> > nately. This is certainly a good argument, and indeed we have seen at least
> > one developer proposing to use noinput for all transactions to discourage
> > address reuse.
> >
> > This was also mentioned at CoreDev [6]:
> >
> > > When [...] said he wanted to write a wallet that only used SIGHASH\_NOINPUT,
> > > that was pause for concern. Some people might want to use SIGHASH\_NOINPUT as a
> > > way to cheapen or reduce the complexity of making a wallet
> > > implementation. SIGHASH\_NOINPUT is from a purely procedural point of view
> > > easier than doing a SIGHASH\_ALL, that's all I'm saying. So you're hashing
> > > less. It's way faster. That concern has been brought to my attention and it's
> > > something I can see. Do we want to avoid people being stupid and shooting
> > > themselves and their customers in the foot? Or do we treat this as a special
> > > case where you mark we're aware of how it should be used and we just try to
> > > get that awareness out?
> >
> > Another issue that is sometimes brought up is that an external user may
> > attempt to send funds to a script that was really part of a higher-level
> > protocol. This leads to those funds becoming inaccessible unless you gather
> > all the participants and sign off on those funds. I don't believe this is
> > anything new, and if users really want to shoot themselves in the foot and
> > send funds to random addresses they fish out of a blockexplorer there's little
> > we can do. What we could do is make the scripts used internally in our
> > protocols unaddressable (see output tagging below), removing this issue
> > altogether.
> >
> > ## Chaperone signatures
> >
> > Chaperone signatures are signatures that ensure that there is no third-party
> > malleability of transactions. The idea is to have an additional signature,
> > that doesn't use noinput, or any of its variants, and therefore needs to be
> > authored by one of the pubkeys in the output script, i.e., one or more of the
> > participants of the contract the transaction belongs to. Concretely in eltoo
> > we'd be using a shared key known to all participants in the eltoo instance, so
> > any participant can sign an update to rebind it to the desired output.
> >
> > Chaperone signatures have a number of downsides however:
> >
> > -   Additional size: both the public key and the signature actually need to be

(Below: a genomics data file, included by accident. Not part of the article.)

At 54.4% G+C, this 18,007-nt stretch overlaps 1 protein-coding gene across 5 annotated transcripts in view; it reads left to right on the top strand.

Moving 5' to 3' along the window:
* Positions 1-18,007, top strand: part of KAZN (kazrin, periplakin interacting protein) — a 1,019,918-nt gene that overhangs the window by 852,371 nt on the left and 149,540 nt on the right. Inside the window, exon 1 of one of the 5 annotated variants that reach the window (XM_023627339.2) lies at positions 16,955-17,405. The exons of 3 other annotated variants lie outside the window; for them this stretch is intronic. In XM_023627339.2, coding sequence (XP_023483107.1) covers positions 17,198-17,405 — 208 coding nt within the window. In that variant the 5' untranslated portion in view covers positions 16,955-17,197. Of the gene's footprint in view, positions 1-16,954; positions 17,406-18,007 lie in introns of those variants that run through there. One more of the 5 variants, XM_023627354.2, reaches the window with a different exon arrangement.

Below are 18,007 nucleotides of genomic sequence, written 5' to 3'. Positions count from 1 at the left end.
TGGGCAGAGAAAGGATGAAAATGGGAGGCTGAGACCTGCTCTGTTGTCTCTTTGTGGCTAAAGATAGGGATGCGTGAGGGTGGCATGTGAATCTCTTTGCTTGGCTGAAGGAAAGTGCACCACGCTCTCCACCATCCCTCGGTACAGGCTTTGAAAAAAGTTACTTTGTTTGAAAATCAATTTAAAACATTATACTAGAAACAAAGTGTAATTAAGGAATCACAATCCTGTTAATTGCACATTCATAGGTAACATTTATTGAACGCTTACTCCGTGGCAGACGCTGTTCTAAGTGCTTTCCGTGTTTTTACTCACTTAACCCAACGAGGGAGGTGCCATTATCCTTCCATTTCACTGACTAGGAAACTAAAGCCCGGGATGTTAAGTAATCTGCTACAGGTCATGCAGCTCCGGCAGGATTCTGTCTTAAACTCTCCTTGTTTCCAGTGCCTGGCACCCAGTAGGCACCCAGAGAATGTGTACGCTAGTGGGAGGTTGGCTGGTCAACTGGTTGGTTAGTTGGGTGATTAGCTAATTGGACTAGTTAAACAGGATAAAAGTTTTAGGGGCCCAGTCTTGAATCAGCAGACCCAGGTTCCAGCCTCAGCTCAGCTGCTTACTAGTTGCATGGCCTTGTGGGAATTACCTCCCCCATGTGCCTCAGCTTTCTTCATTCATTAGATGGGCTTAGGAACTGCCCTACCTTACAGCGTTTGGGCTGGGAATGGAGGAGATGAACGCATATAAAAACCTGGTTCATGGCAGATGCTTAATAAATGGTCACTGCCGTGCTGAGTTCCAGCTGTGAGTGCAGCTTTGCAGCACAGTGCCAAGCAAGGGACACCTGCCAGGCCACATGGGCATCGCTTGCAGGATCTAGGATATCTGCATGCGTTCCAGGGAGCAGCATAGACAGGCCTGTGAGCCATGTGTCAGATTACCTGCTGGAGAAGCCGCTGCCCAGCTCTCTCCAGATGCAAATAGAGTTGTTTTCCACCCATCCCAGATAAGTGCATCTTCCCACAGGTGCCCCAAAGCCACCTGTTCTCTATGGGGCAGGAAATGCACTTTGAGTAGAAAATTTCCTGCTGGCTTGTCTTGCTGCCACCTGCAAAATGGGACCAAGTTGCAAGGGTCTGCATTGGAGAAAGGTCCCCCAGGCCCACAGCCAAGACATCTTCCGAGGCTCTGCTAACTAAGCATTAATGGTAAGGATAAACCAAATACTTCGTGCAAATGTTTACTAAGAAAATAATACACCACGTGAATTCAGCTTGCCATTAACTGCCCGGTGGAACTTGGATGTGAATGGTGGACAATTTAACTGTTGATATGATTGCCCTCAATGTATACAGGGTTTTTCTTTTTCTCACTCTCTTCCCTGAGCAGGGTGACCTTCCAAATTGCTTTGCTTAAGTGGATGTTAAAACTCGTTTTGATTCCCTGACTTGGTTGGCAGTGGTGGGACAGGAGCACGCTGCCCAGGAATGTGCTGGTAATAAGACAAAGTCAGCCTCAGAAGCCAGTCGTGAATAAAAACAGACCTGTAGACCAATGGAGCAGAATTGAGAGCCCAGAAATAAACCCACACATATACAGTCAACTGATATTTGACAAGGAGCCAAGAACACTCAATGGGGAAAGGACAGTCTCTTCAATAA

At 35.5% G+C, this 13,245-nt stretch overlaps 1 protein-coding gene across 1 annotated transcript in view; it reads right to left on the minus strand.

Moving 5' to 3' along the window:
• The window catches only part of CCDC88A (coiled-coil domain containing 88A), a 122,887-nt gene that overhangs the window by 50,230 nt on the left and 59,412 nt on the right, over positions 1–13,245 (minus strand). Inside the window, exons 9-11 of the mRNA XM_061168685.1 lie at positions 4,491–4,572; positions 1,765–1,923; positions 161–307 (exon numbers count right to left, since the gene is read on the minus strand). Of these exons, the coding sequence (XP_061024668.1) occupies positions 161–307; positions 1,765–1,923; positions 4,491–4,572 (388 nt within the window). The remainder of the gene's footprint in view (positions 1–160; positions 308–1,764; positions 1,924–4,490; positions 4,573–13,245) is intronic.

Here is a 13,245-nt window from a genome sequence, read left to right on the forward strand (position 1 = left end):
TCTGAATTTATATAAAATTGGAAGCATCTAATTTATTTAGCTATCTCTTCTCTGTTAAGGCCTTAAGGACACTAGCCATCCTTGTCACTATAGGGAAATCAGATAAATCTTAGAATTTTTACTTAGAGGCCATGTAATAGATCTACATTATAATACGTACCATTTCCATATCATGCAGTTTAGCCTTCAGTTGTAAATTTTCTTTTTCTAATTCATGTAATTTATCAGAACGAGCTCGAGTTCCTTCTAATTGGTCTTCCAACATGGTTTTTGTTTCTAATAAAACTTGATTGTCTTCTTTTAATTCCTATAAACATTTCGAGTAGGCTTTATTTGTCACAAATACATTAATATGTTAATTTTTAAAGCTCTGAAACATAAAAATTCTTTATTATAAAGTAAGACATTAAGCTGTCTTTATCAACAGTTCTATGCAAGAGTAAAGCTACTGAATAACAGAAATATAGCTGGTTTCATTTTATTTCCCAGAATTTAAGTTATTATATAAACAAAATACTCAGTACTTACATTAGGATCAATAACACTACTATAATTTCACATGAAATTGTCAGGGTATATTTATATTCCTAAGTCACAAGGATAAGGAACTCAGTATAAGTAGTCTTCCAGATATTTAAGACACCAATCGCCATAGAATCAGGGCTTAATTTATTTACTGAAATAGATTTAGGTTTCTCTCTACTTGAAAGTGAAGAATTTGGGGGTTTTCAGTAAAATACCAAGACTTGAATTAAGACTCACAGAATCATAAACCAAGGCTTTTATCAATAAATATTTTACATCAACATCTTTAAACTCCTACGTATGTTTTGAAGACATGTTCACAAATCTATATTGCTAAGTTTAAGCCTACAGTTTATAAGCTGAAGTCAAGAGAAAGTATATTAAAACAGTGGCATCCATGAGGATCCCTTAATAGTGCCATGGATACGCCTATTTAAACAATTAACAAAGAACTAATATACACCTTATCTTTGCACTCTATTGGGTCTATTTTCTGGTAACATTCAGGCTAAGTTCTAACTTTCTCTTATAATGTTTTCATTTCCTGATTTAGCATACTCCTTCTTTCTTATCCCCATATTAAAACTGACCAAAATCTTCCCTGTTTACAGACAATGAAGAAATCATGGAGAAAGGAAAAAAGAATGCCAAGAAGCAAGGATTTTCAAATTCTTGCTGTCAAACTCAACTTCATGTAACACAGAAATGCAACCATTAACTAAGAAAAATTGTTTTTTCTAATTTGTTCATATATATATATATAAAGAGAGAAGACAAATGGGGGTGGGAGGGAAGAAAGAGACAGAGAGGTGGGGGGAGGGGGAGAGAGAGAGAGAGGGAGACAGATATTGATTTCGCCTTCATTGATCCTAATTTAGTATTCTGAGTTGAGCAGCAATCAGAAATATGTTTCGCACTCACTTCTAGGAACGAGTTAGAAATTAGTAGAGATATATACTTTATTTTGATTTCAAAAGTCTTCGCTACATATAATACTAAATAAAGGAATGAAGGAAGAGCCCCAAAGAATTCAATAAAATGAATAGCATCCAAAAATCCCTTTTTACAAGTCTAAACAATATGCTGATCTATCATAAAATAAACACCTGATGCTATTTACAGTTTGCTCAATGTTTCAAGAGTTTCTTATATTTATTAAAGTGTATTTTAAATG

> >     stored along with the real noinput signature, resulting in transfer,
> >     computational and storage overhead. We can't reuse the same pubkey from the
> >     noinput signature since that'd require access to the matching privkey which
> >     is what we want to get rid of using noinput in the first place.
> > -   Protocols can still simply use a globally known privkey, voiding the
> >     benefit of chaperone signatures, since third-parties can sign again. I
> >     argue that third-party malleability is a subset of first-party
> >     malleability, and we should protect against first-party malleability first
> >     and foremost. My counterparty has the incentive to trick me, a third-party
> >     may not.
> >
> > On the plus side chaperone signatures certainly address the lazy-wallet-dev
> > scenario, and as AJ points out in [bip-anyprevout] we get back the same
> > security guarantees as we had without noinput.
> >
> > From what I remember and the transcript (thanks Kanzure for your awesome work
> > by the way), there was no strong support for chaperone signatures during the
> > meeting [6], but feedback from people that were not present is needed:
> >
> > > if everyone who wanted to use NOINPUT was convinced there was a problem, then
> > > they would pick the right thing, but clearly people aren't. It's not a
> > > foot-gun defense mechanism because it's easily bypassed, and it's easier to
> > > bypass it than to use it. Whereas for tagged outputs, it's that if you want
> > > any NOINPUT then you must tag.
> >
> > ## Output tagging
> >
> > One proposal that I found rather fascinating during the discussion in
> > Amsterdam was that we could achieve the same disincentive to use on
> > non-smart-contract cases by simply making the output scripts
> > unaddressable. This can be done by specifying a version of taproot outputs for
> > which the bech32 addressing scheme simply doesn't have a representation [6]: